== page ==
Everyone knows that Detroit has fallen on hard times. This is nothing new. It is and has been suffering from financial crisis, joblessness, urban dilapidation and political scandal. It has become something of a warning sign for a nation feeling the pangs of unemployment and political stalemate. Detroit has also become something else in the meantime: a symbol of pride for the entire state. There’s something about its working-class, damaged goods persona that appeals to a certain crowd. People in this country can’t help but root for the underdog. Young, college-educated people are actually moving into Detroit, and the city is experiencing something of a mini-Renaissance, even amidst some of its darkest hours. A product of this professional influx is an export that will be very important if Detroit is to come back: The Arts. Detroit has some very real and ongoing problems, just as it is experiencing a resurgence in cultural pride and artistic output.
Somewhere out of this imperfect love comes Imaginos Workshop, but one of many professional and artistic endeavors owing to the history and people of Michigan and the Detroit area. There’s nothing special about us except that we love comics and movies and just about anything that tells a story. Imaginos Workshop is just the name we decided to give ourselves when we decided we wanted to write movie scripts and produce comic books. We recently became a Limited Liability Company, and our first stab at a self-produced comic book, Imaginos Plus, is in the works (as you’ve probably read on here by now). It is three storylines in one – kind of ambitious for a first project, but we just really like these properties.
The first is called Requiem, and I can use the word “epic” here without feeling too hyperbolic. Joe and Mark have been crafting this storyline for a long time, and it has evolved accordingly. What we’ve written for Imaginos Plus is just the tip of a very big iceberg: they’ve written millions of years of bloody history for the multiverse that holds the story. Despite all this grandiosity, the story lives and dies by its character development, as a group of “black-bag” agents provide our key-hole into a mysterious and dangerous world. There’s almost too much to summarize here, but let’s just say it involves brutal action, multiple dimensions, the occult and corporate corruption.
The second property is the ridiculously-titled Candy Coated, a unique and truly spontaneous action adventure that employs an interesting writing style. The basis of the comic comes from Palladium Books’ Heroes Unlimited pen-and-paper RPG franchise. In case you haven’t reached the level of monumental geek that we have, RPG stands for role-playing-game, and it involves a group of people sitting around together using characters they created to explore a world that exists as dictated by their GM, or game-master. They use their imaginations to move through the world, and usually a set of books or rules to give shape and stats to the world and what they can do in it. Dungeons & Dragons is the most famous example of this, and only partly deserves the stigma it has gathered over the years. Candy Coated is written as it happened during these gaming sessions: it is truly spontaneous and organic. We “wrote” the story insofar that we experienced it in-game and responded to the events in Mark’s story with a disturbing lack of forward thinking. The story itself is about a group of damaged superheroes who mostly attempt to do good but almost always end up damaging things in the process. They are dysfunctional, confused and selfish, and their powers mostly the result of dangerously irresponsible experimentation that they don’t understand. This was a fun comic to play through, and we hope it’s just as fun to read.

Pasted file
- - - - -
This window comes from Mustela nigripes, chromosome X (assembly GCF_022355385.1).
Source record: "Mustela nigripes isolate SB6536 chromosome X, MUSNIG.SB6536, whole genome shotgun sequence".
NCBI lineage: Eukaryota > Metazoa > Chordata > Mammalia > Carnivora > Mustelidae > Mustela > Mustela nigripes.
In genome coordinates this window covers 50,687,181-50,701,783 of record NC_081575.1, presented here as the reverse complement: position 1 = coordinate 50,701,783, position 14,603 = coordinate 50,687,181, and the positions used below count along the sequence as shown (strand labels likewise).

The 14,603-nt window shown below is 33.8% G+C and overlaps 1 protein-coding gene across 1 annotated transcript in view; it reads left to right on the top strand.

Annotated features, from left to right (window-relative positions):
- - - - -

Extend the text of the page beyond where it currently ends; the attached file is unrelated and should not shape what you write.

The third and final property is called Juda Fist: 7 Deaths of the Yobi, and it is a story truly many years in the making. It is the brainchild of Mark Dudley, and it is a truly cool mix of genres. It is a sci-fi dystopian action-epic, with heavy doses of hip hop culture and blaxploitation, influenced by Hong Kong cinema and inspired by the books of Octavia Butler. It is stylish, dark and violent, and always gets a great reaction from people checking out Mark’s artwork. The story centers on a group of antihero mercenaries living one day at a time in futuristic Detroit. Their journey intertwines with an ancient conflict that threatens not just their lives but the fate of the solar system.
So there’s Imaginos Plus – and here comes the pitch. We have recently put the project up on the crowd-sourcing site Kickstarter in an attempt to get the thing funded. We are going to get the book done at some point either way, but if we could get some funds from Kickstarter it would happen a whole lot sooner and we could afford to pay the awesome inkers, artists and colorists that would help us finish the project. So if you feel so inclined, we would absolutely appreciate any contribution you could make to our book. We also really appreciate you telling others about the project: friends, family and fans sharing the project are the only way we’ll reach our goal. Thanks to all of you that have supported us and worked with us. Hopefully we can reward you with some cool stories and art in the future. We’re enjoying the process.
Author's Note: As of October 2012 we were unable to reach our monetary goal for our Kickstarter project. While this is disappointing, it does not mean that we've stopped working on our projects. Work on the comic book and scripts continues just as before, and we look forward to showing you more and more and trying again with crowd-sourcing in the future. A sincere and heart-felt thank you to everyone who donated to our project - your encouragement and donations help keep us creating.